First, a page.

JK: My first memory of it is sitting on the floor watching my mom play the piano. The way I explain it is because I felt like because my mom could play the piano that I could. It was some sort of transference. I just kind of at that age assumed I could do it because I hadn’t been taught that I couldn’t. So I would sit down and I would sound out songs. I played the piano until 10, and then I thought that wasn’t cool, so then I played the guitar, and then by high school I was playing piano again and the guitar and starting singing in a band. We made three CDs with a band out of high school. It was ’80s rock. People that I was musicians with always knew that I was better at piano than anything else. It’s just that when you are 22 it’s hard to lug a piano around. And that wasn’t the style of music. So when I got older everyone was really encouraging me to do this one, which is piano based and acoustic guitar and big vocals. … I haven’t always done (music), I really stopped for awhile, got a corporate job for 10 years and didn’t do a thing with it.

SDN: What gave you the push to get back into music again?

JK: I did a CD in 2009, the big break I took was from ’98 to ’09 — 10, 11 years. 2009 I still had some of these old rock songs, left and I did a project called ClobberJaw, which was more heavy rock stuff. It was still remaining from my youth. The moment I got that done, I thought, that’s not me anymore, I’m older. So I thought I should do piano, acoustic guitar, no heavy guitar in there. So I started kicking this around. I’ve always had this CD on my mind. … I took a few years off, came up here I started putting them all together arranging them. When I came up here I didn’t know anybody so on weekends I had nothing to do but sit there and write music.

SDN: What would you say inspires you?

JK: That is the impossible question. The majority of what people tell me has no inspiration to me at all. I don’t mean that in a negative way. It’s just that people hear things and I’m like, nope. Piano Billy Joe, Paul McCartney, Beatles — I think song writing is what I really started focusing on on this. Whether it be the length of the songs, the key of the songs, what I’m talking about in the songs. I just took a much harder look at what good song writers did and tried to emulate it. Versus on the earlier rock CDs you kind of go more for intensity or shock value, or different things that have an immediate visceral reaction, where this is more of an album, where all 15 songs go together. I really want people to listen to the whole thing in one 44 minute shot versus single songs.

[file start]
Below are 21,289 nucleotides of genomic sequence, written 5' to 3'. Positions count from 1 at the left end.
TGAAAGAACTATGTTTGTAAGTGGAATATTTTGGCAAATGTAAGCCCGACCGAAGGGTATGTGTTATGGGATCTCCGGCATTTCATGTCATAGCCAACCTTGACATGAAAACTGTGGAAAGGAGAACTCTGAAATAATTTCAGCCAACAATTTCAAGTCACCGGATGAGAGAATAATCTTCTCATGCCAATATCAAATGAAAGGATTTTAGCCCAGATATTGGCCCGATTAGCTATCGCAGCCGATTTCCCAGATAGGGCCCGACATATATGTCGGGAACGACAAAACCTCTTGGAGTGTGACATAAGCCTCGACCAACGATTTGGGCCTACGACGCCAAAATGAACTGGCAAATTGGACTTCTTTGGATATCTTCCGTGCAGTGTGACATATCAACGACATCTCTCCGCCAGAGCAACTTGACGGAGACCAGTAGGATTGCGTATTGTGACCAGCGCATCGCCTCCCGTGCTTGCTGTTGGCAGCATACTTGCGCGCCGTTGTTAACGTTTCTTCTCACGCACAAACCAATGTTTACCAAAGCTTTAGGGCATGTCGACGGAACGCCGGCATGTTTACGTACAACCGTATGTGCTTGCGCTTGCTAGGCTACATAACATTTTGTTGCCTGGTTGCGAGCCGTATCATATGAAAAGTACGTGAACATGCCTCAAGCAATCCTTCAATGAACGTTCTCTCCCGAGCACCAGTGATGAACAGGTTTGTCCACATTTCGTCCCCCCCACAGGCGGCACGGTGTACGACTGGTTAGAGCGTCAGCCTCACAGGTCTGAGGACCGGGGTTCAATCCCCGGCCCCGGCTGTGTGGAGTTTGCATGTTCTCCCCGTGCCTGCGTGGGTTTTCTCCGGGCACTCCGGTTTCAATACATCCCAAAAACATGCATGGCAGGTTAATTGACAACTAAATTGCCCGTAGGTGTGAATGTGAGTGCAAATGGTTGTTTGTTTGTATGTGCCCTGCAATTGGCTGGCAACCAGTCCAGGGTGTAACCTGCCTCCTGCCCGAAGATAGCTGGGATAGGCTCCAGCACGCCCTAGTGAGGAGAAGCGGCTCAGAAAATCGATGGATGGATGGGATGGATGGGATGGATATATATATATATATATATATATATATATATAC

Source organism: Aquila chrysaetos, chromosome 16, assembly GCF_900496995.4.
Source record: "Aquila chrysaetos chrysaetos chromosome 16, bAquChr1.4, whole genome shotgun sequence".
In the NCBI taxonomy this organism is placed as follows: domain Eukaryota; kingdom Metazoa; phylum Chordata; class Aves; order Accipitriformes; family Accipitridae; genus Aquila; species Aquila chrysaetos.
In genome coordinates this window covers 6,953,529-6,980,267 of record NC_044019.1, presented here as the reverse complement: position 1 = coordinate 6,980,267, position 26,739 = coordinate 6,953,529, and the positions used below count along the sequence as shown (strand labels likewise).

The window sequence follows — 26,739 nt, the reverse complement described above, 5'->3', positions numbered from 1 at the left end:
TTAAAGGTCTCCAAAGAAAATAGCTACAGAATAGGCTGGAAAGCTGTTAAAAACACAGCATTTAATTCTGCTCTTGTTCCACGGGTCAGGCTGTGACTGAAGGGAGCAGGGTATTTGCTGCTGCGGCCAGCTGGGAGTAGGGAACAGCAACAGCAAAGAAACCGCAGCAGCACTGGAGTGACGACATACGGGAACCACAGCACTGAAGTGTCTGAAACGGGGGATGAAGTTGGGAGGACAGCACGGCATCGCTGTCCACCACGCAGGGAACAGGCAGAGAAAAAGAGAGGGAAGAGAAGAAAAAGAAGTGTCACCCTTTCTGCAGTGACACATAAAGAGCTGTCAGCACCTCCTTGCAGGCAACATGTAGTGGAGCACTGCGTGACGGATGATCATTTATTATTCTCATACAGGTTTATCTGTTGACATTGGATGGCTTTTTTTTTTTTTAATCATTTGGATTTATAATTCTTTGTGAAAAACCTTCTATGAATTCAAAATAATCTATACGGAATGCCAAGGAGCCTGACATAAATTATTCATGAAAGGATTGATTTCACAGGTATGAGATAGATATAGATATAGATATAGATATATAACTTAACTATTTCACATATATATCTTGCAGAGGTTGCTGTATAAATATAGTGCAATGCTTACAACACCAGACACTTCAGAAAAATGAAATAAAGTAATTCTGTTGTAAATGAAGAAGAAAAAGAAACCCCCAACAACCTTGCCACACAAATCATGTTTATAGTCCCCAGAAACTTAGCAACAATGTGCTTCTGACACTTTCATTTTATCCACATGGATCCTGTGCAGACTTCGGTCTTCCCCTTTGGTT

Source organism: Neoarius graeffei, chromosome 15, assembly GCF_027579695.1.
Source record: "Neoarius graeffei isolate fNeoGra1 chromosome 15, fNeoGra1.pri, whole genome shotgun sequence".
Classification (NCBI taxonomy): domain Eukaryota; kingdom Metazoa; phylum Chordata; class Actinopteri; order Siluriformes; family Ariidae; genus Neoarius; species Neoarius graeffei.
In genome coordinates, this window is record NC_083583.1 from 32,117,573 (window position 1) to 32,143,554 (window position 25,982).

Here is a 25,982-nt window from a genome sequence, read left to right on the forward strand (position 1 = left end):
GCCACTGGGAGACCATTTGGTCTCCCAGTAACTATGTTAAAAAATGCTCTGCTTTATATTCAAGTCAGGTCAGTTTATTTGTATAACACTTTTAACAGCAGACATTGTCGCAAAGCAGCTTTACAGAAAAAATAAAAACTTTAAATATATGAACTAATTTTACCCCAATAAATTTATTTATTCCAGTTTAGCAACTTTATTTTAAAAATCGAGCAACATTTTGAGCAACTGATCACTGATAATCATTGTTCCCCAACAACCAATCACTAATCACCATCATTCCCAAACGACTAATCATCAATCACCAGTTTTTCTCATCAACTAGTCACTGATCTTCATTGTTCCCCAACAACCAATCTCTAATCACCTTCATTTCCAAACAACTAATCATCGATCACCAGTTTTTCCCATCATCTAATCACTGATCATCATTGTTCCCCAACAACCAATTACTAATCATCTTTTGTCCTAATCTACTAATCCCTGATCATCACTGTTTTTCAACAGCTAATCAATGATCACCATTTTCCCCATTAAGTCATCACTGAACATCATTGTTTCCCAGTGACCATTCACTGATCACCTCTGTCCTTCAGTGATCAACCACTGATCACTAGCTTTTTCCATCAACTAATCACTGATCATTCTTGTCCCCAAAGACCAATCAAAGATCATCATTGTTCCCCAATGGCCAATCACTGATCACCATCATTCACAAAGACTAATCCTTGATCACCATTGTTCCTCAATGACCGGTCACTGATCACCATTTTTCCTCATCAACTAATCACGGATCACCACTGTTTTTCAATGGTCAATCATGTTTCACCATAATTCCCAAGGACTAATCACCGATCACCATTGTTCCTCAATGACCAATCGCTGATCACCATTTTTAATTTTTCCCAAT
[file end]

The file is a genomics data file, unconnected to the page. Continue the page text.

SDN: What advice would you give to other aspiring musicians?

JK: I would say everybody has their own path, whether that be a strong live performance or song writing. My personal journey has taken me to song writing and production and making this CD. But I’ve sacrificed live performances and that immediate band thing because I’ve taken this path. So I would never say to another group, whatever path you are working for, so many bands make it because they have a such a strong live performance. Mine was digging into the production aspect of making one and making it sound studio quality. I think they both have their benefits. It’s just two sides to being a musician, the in-studio song writing and then the production and then that live audience participation. All that goes hand in hand but I’ve kind of taken this route now but they are both equally important.